‘EU to ban our beaches.’
(Daily Mail, 15/4/2014)
‘Cod no longer to be called cod thanks to the EU.’
(Daily Mail/The Sun, 5/9/2001)
‘Europe orders Grimsby to contain its fishy smell.’
(Daily Star/The Sun/The Times, 7/1/1994)
Judging purely from these headlines, you’d think the EU is more intrusive in the lives of Brits than the Inner Party in George Orwell’s novel 1984.
Rest assured that’s not the case.
The above news stories and the novel do have one thing in common: they’re all fiction.
In fact, many things you have read about the EU in British tabloids may not be true (that actually goes for most things they print).
The EU is neither a capitalist conspiracy nor a socialist utopia. Be that as it may, over the next year or two you’re going to be bombarded by ‘facts’, half-truths and downright lies about the EU – from those on both sides of the debate.
So it makes sense for us to take a step back and look at what the EU actually is.
Here’s my five minute guide…
Under cover diplomacy
The European Union started out as a project aimed at preventing future wars on the continent. Not long after its founding it changed into an economic area and later evolved into political co-operation.
The reason the EU has become more politicised is actually quite simple: the members of the economic area wanted to create a common market to eliminate all barriers to trade.
But to have a well-functioning common market that comprises many different countries, you need to make sure everyone applies the same rules.
And who make the rules? Politicians.
This, together with more and more countries joining, means the EU has got more complicated over time.
So complicated that John Major made his adviser hide under the table when European leaders were drafting the Maastricht Treaty so he could tell him what was going on.
Various sources confirm that Sir John Kerr was passing notes to the UK prime minister from under the table cover to advise him on how to vote.
Now that’s under cover diplomacy in its purest form.
What is the EU?
The Maastricht Treaty, signed in 1992, created the EU in its present form.
Like every democratic state it has an executive body (the commission), a legislature (the council and the parliament), a judiciary (ECJ) and a central bank (ECB).
Still, people often complain that the EU has a ‘democratic deficit’ and they have a point.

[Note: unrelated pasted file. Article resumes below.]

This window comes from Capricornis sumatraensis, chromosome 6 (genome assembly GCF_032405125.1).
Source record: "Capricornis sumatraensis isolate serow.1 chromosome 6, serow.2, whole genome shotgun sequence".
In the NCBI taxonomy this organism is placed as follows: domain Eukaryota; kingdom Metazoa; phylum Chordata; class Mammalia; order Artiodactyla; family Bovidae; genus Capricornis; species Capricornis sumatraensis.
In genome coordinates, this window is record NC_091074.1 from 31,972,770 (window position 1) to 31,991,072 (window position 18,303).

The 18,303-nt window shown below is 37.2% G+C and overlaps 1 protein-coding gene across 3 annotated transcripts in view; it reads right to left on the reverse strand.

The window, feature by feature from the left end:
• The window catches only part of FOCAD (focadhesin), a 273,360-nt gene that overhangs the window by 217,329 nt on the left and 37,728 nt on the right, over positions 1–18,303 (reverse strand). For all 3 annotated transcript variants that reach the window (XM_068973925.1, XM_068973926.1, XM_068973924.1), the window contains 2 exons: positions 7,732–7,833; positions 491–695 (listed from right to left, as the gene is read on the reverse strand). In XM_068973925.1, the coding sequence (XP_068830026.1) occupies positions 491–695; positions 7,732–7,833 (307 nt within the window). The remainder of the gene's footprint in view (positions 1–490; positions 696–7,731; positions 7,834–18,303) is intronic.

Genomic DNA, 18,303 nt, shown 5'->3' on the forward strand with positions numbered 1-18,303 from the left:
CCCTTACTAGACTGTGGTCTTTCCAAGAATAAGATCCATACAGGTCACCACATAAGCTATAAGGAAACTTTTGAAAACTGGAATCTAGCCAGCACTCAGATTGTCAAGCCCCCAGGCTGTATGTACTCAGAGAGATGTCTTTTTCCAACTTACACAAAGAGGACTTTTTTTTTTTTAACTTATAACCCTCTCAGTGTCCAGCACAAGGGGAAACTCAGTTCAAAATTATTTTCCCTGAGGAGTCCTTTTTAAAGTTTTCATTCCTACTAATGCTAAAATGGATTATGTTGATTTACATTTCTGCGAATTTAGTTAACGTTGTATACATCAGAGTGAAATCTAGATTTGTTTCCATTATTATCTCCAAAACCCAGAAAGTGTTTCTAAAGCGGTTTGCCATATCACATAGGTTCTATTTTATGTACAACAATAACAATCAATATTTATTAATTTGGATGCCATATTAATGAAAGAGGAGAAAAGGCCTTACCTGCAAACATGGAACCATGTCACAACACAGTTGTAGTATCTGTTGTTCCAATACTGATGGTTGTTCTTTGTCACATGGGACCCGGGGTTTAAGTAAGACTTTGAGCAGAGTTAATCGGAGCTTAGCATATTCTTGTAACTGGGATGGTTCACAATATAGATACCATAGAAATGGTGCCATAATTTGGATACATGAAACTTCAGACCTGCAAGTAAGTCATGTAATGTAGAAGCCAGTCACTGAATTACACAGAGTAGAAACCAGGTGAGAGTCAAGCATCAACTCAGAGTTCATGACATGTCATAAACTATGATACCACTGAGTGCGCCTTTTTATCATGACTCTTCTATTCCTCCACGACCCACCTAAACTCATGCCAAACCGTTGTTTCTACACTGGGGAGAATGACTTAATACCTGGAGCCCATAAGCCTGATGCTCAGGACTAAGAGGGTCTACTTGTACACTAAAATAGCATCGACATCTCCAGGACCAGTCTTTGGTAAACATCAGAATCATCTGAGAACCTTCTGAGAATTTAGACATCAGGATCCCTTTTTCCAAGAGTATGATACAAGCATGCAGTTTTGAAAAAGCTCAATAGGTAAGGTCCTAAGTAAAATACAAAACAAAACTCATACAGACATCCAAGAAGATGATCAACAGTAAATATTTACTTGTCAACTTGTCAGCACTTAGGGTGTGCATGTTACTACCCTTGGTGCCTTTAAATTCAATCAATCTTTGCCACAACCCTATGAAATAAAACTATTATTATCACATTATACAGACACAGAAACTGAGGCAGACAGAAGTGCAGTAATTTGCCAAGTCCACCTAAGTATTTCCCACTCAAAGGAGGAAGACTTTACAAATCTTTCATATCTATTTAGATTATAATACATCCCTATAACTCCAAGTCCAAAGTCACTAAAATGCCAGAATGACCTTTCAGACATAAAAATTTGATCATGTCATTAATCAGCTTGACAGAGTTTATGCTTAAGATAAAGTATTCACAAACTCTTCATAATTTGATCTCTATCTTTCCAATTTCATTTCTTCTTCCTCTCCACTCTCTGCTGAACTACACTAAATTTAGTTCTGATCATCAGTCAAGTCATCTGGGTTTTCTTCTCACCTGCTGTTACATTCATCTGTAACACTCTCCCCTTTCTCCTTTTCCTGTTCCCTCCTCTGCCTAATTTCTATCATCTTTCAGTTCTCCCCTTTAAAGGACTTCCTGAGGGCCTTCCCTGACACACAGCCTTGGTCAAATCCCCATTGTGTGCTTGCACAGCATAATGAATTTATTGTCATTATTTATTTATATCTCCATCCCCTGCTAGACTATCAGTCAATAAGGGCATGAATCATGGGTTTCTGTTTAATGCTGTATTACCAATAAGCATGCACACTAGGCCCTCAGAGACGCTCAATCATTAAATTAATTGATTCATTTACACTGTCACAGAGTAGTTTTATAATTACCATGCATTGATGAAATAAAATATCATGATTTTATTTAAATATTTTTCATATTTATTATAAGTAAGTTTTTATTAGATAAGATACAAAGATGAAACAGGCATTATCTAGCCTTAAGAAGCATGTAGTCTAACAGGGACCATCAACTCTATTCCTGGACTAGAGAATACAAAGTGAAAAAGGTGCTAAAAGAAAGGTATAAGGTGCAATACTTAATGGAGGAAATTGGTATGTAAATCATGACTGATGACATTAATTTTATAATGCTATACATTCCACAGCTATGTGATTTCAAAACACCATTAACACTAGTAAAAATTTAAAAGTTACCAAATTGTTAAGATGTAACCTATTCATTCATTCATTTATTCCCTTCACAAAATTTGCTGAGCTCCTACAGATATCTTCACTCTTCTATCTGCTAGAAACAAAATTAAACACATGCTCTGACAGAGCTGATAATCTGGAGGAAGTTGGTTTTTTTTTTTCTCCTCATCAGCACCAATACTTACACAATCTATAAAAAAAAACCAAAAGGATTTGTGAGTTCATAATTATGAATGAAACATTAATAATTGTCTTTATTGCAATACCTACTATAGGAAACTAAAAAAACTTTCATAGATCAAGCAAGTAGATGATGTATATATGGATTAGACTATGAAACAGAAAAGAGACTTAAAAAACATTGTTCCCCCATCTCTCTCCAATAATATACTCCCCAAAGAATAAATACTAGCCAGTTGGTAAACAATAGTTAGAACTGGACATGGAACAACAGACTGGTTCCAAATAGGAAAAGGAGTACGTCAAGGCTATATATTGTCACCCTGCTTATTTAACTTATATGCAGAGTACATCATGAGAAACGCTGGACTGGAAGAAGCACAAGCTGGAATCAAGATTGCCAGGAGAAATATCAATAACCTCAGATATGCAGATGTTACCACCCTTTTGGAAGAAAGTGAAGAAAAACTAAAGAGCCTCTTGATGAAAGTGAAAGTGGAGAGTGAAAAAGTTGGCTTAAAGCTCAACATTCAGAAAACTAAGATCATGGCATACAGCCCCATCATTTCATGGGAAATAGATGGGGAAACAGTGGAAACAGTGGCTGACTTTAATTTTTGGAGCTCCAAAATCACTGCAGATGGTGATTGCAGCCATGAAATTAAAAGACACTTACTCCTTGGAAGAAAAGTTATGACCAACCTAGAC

The European parliament is directly elected every 5 years, the council consists of government ministers elected in national elections, but commissioners are appointed.
Since the commission is the only body that can draft EU legislation, it has a strong say in EU policies. This has caused critics to say the EU is run by unelected bureaucrats.
Ultimately the commission is there to make sure legislation is implemented, which makes it essentially the EU’s civil service. In many ways national civil services often lack the same democratic legitimacy.
In any case it’s important to point out that it’s the council and parliament that approve, amend or reject proposed laws. So everyone that actually votes on the law has either been directly or indirectly elected by the European people.
Get out of jail free card
‘Brussels made me do it’ is a get out of jail free card used frequently by politicians at home. This may surprise you given what most commentators say on the subject, but in reality the EU hardly ever makes member states do anything.
Although there are policy areas where a majority of members is sufficient to pass laws, diplomats virtually always seek unanimity.
So to say that Britain doesn’t get a say in many issues is stretching the truth to the extreme.
Related to this is the particularly sticky issue of how much UK law is derived from EU law.
What’s the truth? Here it is: there is no right answer. Or, as a research paper from the House of Lords Library states: ‘there is no totally accurate, rational or useful way of calculating the percentage of national laws based on or influenced by the EU.’
It concludes that the number could be anywhere between 15% and 50% depending on what definitions you use. Most of these laws are related to the common market, which is the main reason Britain joined in the first place.
This is not to say that the EU wouldn’t benefit from reform. It would.
The current decision-making procedures were basically designed for a union of 15 states. Now that it counts 28 the formula may have been slightly adapted, but it hasn’t led to an efficient way of doing politics.
The many layers of decision-making also complicate the procedures and make it less clear who’s accountable for what.
Call me cynical, but I think that might be exactly how our leaders like it.